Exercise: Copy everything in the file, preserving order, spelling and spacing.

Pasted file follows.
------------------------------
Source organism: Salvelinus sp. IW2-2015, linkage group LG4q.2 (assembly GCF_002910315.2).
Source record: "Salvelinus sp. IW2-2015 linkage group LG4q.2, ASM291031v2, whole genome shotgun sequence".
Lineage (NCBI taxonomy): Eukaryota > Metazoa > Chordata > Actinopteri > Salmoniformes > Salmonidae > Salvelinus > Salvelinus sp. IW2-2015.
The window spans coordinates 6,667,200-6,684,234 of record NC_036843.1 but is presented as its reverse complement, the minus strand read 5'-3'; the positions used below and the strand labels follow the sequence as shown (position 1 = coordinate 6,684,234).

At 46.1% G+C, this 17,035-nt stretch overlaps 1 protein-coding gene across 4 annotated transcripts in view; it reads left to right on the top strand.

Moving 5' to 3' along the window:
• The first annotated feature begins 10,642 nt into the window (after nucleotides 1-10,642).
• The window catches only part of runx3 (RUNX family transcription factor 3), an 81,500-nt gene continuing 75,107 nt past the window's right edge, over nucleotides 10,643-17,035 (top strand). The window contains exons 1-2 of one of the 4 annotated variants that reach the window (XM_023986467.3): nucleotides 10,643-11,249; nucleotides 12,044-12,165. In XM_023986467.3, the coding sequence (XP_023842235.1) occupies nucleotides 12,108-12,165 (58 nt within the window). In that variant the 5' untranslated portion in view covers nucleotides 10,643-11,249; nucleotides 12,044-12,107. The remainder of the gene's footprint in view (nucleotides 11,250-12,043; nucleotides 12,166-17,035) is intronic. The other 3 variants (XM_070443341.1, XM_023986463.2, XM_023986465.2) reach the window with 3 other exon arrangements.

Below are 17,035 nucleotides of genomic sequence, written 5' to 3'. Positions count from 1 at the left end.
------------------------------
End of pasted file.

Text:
Source organism: Salvelinus sp. IW2-2015, linkage group LG4q.2 (assembly GCF_002910315.2).
Source record: "Salvelinus sp. IW2-2015 linkage group LG4q.2, ASM291031v2, whole genome shotgun sequence".
Lineage (NCBI taxonomy): Eukaryota > Metazoa > Chordata > Actinopteri > Salmoniformes > Salmonidae > Salvelinus > Salvelinus sp. IW2-2015.
The window spans coordinates 6,667,200-6,684,234 of record NC_036843.1 but is presented as its reverse complement, the minus strand read 5'-3'; the positions used below and the strand labels follow the sequence as shown (position 1 = coordinate 6,684,234).

At 46.1% G+C, this 17,035-nt stretch overlaps 1 protein-coding gene across 4 annotated transcripts in view; it reads left to right on the top strand.

Moving 5' to 3' along the window:
• The first annotated feature begins 10,642 nt into the window (after nucleotides 1-10,642).
• The window catches only part of runx3 (RUNX family transcription factor 3), an 81,500-nt gene continuing 75,107 nt past the window's right edge, over nucleotides 10,643-17,035 (top strand). The window contains exons 1-2 of one of the 4 annotated variants that reach the window (XM_023986467.3): nucleotides 10,643-11,249; nucleotides 12,044-12,165. In XM_023986467.3, the coding sequence (XP_023842235.1) occupies nucleotides 12,108-12,165 (58 nt within the window). In that variant the 5' untranslated portion in view covers nucleotides 10,643-11,249; nucleotides 12,044-12,107. The remainder of the gene's footprint in view (nucleotides 11,250-12,043; nucleotides 12,166-17,035) is intronic. The other 3 variants (XM_070443341.1, XM_023986463.2, XM_023986465.2) reach the window with 3 other exon arrangements.

Below are 17,035 nucleotides of genomic sequence, written 5' to 3'. Positions count from 1 at the left end.